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The impact of reopening schools on community transmission of COVID-19 in January 2021

June 6, 2022 Toronto

A new study published in Health Affairs uses ICES administrative health data to show that there was a small and manageable increase in COVID-19 cases following the reopening of schools in January 2021 in Ontario. 

The role of school closures as a strategy to slow the spread of COVID-19 has been fiercely debated, given the benefit of in-person learning for children and youth’s well-being and parents’ employment needs.

School reopenings in Ontario had a limited impact on rates of COVID-19 cases in the community in early 2021Click image to enlarge

It is unclear how school closures have impacted COVID-19 transmission, because previous research has shown inconsistent results, likely due to concurrent public health interventions such as masking and social distancing.

“Many would argue that schools are the essential work of children, and that they should be the last to close and the first to open in the event of a pandemic lockdown,” says Tiffany Fitzpatrick, lead author and postdoctoral fellow at the Canadian Center for Vaccinology, Dalhousie University and former trainee at ICES. “Our study took advantage of a unique situation that occurred in Ontario, Canada to estimate how much school re-opening increased the number of COVID-19 cases in the wider community.”

In December 2020, Ontario entered a province-wide shutdown due to the COVID-19 pandemic, and a regionalized approach was taken to reopen schools for in-person instruction in January and February of 2021. All regions opted to wait until after schools reopened to relax gathering restrictions, and the province used a staggered approach to reopen the economy. 

Further to this, infection prevention and control mitigation strategies remained in place within schools. There was variability across school boards in the degree to which mitigation measures (such as masking, asymptomatic and rapid testing, and class cohorting) were implemented.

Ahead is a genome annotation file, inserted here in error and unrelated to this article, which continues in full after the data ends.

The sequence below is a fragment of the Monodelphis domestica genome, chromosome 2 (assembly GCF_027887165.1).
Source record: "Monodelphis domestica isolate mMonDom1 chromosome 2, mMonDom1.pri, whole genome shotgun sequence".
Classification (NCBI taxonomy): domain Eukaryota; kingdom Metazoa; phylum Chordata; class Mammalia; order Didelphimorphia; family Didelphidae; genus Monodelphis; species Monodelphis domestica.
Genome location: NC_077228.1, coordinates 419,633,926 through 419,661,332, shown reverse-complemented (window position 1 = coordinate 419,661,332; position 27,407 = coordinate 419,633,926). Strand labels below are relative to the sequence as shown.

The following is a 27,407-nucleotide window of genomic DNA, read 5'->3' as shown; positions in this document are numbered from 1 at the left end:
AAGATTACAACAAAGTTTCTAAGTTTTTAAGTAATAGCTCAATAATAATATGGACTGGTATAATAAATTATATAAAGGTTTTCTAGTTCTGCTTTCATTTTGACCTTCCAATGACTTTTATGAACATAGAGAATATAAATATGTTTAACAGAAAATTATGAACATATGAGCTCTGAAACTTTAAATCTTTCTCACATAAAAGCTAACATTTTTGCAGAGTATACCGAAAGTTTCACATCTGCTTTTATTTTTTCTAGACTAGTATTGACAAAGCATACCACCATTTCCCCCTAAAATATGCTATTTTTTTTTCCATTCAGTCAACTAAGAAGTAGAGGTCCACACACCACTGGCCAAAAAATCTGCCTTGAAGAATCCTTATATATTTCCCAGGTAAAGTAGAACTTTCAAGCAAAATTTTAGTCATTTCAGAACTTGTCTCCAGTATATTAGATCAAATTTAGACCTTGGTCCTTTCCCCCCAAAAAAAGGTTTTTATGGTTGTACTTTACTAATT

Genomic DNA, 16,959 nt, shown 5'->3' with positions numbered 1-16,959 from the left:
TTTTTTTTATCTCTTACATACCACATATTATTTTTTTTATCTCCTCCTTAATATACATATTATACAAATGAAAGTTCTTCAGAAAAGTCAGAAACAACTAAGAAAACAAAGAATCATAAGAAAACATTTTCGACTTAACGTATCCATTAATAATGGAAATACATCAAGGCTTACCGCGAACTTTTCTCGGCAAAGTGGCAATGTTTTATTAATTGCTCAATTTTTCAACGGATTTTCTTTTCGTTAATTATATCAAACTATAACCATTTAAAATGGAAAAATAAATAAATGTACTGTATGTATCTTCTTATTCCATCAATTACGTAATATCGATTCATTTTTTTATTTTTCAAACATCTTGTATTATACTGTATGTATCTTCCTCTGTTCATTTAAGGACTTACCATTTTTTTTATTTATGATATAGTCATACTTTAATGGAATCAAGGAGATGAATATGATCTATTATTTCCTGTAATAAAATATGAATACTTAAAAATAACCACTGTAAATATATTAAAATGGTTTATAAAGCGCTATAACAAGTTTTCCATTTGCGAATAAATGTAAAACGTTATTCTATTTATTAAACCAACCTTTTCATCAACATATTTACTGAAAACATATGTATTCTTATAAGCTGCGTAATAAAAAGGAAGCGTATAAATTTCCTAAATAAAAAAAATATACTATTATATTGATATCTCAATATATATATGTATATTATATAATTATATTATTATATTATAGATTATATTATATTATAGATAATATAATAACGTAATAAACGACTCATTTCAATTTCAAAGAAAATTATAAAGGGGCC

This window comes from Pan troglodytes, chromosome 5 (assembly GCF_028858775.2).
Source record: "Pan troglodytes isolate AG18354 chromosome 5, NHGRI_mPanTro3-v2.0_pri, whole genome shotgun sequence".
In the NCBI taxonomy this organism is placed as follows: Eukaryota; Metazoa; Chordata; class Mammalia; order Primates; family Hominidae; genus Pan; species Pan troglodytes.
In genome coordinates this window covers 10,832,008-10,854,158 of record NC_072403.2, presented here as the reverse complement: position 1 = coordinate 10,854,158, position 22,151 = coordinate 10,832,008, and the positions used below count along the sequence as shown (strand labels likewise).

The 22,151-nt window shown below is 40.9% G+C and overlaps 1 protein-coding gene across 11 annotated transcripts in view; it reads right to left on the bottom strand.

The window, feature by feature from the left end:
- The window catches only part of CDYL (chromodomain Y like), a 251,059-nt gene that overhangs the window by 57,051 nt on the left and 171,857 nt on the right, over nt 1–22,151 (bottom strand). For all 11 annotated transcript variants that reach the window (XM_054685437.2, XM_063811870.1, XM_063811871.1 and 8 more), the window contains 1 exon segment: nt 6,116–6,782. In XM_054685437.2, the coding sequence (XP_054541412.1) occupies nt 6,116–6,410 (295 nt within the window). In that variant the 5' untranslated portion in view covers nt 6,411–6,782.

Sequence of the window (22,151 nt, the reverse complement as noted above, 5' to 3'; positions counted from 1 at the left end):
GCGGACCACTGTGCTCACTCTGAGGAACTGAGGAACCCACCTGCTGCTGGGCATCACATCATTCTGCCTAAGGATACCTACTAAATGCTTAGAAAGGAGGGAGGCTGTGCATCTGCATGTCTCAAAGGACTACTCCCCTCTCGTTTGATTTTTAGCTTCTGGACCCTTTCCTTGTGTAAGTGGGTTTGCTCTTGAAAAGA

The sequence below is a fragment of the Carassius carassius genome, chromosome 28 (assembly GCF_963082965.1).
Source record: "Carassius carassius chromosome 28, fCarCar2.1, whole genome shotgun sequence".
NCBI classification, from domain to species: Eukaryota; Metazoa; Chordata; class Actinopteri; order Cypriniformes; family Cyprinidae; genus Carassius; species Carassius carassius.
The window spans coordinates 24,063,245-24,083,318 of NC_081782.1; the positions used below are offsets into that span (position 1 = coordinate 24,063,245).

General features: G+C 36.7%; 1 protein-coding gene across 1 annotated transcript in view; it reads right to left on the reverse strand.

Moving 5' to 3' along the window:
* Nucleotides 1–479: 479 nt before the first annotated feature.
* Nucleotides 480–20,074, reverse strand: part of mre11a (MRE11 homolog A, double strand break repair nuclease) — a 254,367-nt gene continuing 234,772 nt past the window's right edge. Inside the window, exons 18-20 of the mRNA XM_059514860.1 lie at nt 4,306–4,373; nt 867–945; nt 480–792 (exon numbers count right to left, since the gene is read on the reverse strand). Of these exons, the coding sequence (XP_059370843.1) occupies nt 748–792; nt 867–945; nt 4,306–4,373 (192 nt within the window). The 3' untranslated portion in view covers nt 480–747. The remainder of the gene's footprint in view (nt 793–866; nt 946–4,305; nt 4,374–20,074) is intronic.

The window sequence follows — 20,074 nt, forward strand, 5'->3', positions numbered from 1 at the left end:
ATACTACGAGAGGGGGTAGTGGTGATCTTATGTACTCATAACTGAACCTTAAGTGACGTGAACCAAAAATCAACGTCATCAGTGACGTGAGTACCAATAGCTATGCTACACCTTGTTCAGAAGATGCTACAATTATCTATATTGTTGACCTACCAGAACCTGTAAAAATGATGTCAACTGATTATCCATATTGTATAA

“Our study findings estimated that had schools not re-opened, only 213 fewer cases of COVID-19 would have occurred in Ontario between December 26, 2020 and February 28, 2021,” says Dr. Astrid Guttmann, co-senior author of the study, chief science officer at ICES. “That’s roughly 0.08% fewer cases than actually occurred.”

While increases in COVID-19 cases associated with school re-openings were small, they were particularly evident among children and youth and increased as more time passed beyond the re-open dates. 

Of note, this study took place during the second wave of the COVID-19 pandemic, before the circulation of variants of concern and at a time when community transmission was much lower than observed during other pandemic periods. As well, the COVID-19 vaccine was restricted to front-line health workers and those living and working in congregate living settings, such as long-term care facilities. Thus, these results may not be generalizable to other populations or other waves of the pandemic, as new variants may be more transmissible and can affect younger populations.

Though these additional COVID-19 cases in the community are to be expected with the resumption of in-person schooling, the research suggests that these risks are manageable with sufficient, layered mitigation strategies. The results also support the notion that schools should be the last to close and the first to reopen, and that interventions to reduce transmission in the community should be maintained in order to prioritize in-person learning.

The study “School reopening and COVID-19 in the community: evidence from a natural experiment in Ontario, Canada,” was published in Health Affairs.

Author block: Fitzpatrick T, Wilton A, Cohen E, Rosella L, Guttmann A.

ICES is an independent, non-profit research institute that uses population-based health information to produce knowledge on a broad range of health care issues. Our unbiased evidence provides measures of health system performance, a clearer understanding of the shifting health care needs of Ontarians, and a stimulus for discussion of practical solutions to optimize scarce resources. ICES knowledge is highly regarded in Canada and abroad, and is widely used by government, hospitals, planners, and practitioners to make decisions about care delivery and to develop policy. In October 2018, the institute formerly known as the Institute for Clinical Evaluative Sciences formally adopted the initialism ICES as its official name. For the latest ICES news, follow us on Twitter: @ICESOntario

FOR FURTHER INFORMATION PLEASE CONTACT:

Misty Pratt
Senior Communications Officer, ICES
Misty.Pratt@ices.on.ca
613-882-7065



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